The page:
25th Anniversary Issue
Current 25: Decades of anti-abortion sentiment boil over in attacks on women's health
Published: June 1, 2011
Jeffrey Hons, president and CEO of the Planned Parenthood Trust of South Texas, said events this session were merely a continuation of the long-simmering war over abortion. What began with conservative groups like Ralph Reed’s Christian Coalition seeking to overturn the Supreme Court’s landmark Roe v. Wade decision in 1973 eventually prompted Supreme Court rulings in the late ’80s and early ’90s that left states open to impose their own abortion restrictions, effectively pushing the debate to state capitols.
In 2003, Texas conservatives began trying to put the squeeze on abortion providers by cutting their family-planning money, setting off a court battle that forced Planned Parenthood to separate its family planning providers from its abortion services providers.
“I feel like it was in 2003 that, for the first time [anti-abortion groups] said, ‘You know something? We’ve been unsuccessful at stopping y’all over the issue of abortion, so we’re going to start punishing you for providing abortions. And we’re going to punish you through your family-planning dollars,’” Hons said. “That’s when you start to see family planning become the whipping boy to punish people for providing abortion care,” a tactic that became abundantly clear this session.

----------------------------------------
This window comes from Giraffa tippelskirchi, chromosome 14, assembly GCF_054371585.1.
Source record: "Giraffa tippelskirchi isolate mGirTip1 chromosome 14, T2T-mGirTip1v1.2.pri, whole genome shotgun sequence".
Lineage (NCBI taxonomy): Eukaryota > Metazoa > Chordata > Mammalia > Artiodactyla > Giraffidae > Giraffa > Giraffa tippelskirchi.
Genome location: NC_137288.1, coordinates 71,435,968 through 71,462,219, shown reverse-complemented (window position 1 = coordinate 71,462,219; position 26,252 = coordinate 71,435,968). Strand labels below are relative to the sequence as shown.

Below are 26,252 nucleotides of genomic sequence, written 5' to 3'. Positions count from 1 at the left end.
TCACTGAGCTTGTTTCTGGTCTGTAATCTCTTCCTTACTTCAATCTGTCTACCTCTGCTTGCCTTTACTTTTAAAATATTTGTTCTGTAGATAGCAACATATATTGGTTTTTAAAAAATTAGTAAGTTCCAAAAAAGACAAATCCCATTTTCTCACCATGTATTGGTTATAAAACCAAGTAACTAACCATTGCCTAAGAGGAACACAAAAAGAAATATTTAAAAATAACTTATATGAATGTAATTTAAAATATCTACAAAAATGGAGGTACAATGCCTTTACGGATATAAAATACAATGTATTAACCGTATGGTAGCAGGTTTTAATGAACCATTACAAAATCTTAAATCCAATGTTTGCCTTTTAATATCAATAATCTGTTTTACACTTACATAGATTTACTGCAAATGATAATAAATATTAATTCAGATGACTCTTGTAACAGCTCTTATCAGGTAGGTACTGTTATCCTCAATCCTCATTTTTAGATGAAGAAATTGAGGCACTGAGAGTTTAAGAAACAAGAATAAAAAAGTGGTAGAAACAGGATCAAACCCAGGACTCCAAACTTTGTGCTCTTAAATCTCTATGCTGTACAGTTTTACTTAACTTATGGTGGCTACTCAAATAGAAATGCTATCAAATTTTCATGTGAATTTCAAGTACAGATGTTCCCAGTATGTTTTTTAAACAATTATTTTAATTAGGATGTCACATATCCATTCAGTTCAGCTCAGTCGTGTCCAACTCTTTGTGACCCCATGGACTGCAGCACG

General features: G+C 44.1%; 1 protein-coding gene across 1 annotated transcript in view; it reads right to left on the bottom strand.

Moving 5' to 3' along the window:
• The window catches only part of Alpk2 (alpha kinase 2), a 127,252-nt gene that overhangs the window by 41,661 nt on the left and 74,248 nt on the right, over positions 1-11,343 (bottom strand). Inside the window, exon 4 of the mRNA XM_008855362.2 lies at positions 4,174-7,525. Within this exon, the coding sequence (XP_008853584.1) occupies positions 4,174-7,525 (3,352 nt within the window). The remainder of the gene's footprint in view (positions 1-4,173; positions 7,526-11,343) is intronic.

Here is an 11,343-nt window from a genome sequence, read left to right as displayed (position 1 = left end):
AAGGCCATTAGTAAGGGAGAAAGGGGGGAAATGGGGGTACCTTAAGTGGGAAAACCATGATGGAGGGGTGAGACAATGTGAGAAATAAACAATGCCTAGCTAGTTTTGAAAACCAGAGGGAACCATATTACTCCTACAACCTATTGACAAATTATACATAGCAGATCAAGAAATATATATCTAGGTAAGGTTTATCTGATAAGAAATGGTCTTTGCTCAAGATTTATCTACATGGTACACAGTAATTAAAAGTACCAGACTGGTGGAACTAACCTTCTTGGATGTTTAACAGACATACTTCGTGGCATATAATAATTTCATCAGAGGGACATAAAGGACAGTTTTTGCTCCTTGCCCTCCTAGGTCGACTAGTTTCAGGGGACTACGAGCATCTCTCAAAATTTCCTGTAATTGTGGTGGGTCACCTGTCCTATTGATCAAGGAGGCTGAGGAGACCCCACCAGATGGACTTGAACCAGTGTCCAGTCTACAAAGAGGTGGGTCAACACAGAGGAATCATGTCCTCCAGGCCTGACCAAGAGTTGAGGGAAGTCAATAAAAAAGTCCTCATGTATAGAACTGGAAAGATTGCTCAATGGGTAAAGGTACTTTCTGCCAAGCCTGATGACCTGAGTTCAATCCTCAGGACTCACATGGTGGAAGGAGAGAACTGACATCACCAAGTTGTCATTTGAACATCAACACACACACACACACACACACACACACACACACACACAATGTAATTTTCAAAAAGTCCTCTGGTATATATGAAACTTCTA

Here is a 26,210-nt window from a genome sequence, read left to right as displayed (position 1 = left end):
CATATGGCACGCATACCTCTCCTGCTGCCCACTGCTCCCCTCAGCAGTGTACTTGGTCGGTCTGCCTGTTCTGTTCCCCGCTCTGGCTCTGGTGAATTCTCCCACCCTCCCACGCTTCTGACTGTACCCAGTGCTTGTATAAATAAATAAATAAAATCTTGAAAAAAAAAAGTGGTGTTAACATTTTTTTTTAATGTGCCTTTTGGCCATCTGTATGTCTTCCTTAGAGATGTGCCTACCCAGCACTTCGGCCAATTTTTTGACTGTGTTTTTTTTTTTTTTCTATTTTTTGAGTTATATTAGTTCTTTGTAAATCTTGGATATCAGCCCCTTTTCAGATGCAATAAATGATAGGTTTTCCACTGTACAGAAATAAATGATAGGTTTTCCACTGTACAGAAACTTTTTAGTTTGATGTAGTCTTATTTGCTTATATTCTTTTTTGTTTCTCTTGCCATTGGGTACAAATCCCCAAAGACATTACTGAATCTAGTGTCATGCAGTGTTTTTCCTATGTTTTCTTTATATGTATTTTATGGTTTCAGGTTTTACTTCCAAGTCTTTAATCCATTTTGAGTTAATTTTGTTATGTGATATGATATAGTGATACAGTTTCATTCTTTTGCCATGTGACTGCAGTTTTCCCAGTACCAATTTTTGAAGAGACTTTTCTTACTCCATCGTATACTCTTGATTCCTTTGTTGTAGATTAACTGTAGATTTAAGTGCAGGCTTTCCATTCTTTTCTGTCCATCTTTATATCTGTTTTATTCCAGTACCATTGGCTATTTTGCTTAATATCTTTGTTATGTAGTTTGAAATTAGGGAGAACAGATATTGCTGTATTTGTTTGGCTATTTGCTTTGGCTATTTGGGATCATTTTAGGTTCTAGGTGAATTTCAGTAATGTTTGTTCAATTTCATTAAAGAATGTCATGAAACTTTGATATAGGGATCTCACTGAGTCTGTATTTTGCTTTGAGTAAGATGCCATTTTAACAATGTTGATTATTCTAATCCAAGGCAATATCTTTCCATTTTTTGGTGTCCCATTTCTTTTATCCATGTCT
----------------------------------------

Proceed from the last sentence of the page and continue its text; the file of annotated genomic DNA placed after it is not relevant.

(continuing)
As the session wound down, TRL and others continued to insist that any state money diverted to either family-planning initiatives or the state’s widely successful Women’s Health Program were “funding streams for the abortion industry,” conflating their hatred for abortion with a disgust for public programs that actually reduce demand for the procedure.
The WHP provides thousands of low-income and uninsured women basic reproductive health-care services and contraception across the state and is thought to have saved Texas more than $40 million in Medicaid-related costs in 2008 alone. Despite this, many conservative lawmakers this session were willing to let the program expire rather than allow Planned Parenthood’s continued participation. (Planned Parenthood serves roughly 40 percent of the women enrolled in WHP). Lawmakers couldn’t pass the bill reauthorizing the program, but a last-minute budget rider may still keep it afloat.
Unless it is renewed, roughly 120,000 low-income women will lose access to contraceptive care and basic health screenings. If the WHP manages to survive, the fight to exclude Planned Parenthood will likely continue.
“I mean, this session has made me feel like we are moving toward the dark ages,” Hons said. “This is the roughest [session] I’ve seen.”
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